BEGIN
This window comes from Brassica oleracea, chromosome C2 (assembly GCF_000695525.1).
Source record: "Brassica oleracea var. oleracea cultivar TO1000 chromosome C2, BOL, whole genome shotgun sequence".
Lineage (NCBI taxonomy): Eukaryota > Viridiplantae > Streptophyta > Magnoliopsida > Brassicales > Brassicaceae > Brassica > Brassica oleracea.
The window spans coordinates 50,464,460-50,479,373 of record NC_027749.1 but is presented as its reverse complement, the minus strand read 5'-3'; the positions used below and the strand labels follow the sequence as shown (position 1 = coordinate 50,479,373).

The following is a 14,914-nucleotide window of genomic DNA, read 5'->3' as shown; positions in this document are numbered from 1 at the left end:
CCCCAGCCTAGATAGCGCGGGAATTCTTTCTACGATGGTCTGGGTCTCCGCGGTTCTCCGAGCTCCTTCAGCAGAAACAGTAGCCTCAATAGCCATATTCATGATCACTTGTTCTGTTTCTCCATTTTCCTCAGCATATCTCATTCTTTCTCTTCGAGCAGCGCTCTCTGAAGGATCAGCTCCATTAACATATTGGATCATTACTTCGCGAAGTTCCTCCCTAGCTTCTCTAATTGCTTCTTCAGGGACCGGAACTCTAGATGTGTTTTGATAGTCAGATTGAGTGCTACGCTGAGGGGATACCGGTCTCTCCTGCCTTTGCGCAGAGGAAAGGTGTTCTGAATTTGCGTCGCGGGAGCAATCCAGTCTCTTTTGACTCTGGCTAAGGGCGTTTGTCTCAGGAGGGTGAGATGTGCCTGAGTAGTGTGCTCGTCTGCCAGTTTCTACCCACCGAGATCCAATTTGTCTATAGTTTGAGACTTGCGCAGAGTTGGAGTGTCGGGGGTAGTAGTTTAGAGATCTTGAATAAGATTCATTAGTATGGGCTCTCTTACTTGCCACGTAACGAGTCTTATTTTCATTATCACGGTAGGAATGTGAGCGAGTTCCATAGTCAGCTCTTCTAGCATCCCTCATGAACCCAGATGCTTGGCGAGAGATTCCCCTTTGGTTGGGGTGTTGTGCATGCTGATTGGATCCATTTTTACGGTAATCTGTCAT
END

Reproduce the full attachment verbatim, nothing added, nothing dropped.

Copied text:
This window comes from Brassica oleracea, chromosome C2 (assembly GCF_000695525.1).
Source record: "Brassica oleracea var. oleracea cultivar TO1000 chromosome C2, BOL, whole genome shotgun sequence".
Lineage (NCBI taxonomy): Eukaryota > Viridiplantae > Streptophyta > Magnoliopsida > Brassicales > Brassicaceae > Brassica > Brassica oleracea.
The window spans coordinates 50,464,460-50,479,373 of record NC_027749.1 but is presented as its reverse complement, the minus strand read 5'-3'; the positions used below and the strand labels follow the sequence as shown (position 1 = coordinate 50,479,373).

The following is a 14,914-nucleotide window of genomic DNA, read 5'->3' as shown; positions in this document are numbered from 1 at the left end:
CCCCAGCCTAGATAGCGCGGGAATTCTTTCTACGATGGTCTGGGTCTCCGCGGTTCTCCGAGCTCCTTCAGCAGAAACAGTAGCCTCAATAGCCATATTCATGATCACTTGTTCTGTTTCTCCATTTTCCTCAGCATATCTCATTCTTTCTCTTCGAGCAGCGCTCTCTGAAGGATCAGCTCCATTAACATATTGGATCATTACTTCGCGAAGTTCCTCCCTAGCTTCTCTAATTGCTTCTTCAGGGACCGGAACTCTAGATGTGTTTTGATAGTCAGATTGAGTGCTACGCTGAGGGGATACCGGTCTCTCCTGCCTTTGCGCAGAGGAAAGGTGTTCTGAATTTGCGTCGCGGGAGCAATCCAGTCTCTTTTGACTCTGGCTAAGGGCGTTTGTCTCAGGAGGGTGAGATGTGCCTGAGTAGTGTGCTCGTCTGCCAGTTTCTACCCACCGAGATCCAATTTGTCTATAGTTTGAGACTTGCGCAGAGTTGGAGTGTCGGGGGTAGTAGTTTAGAGATCTTGAATAAGATTCATTAGTATGGGCTCTCTTACTTGCCACGTAACGAGTCTTATTTTCATTATCACGGTAGGAATGTGAGCGAGTTCCATAGTCAGCTCTTCTAGCATCCCTCATGAACCCAGATGCTTGGCGAGAGATTCCCCTTTGGTTGGGGTGTTGTGCATGCTGATTGGATCCATTTTTACGGTAATCTGTCAT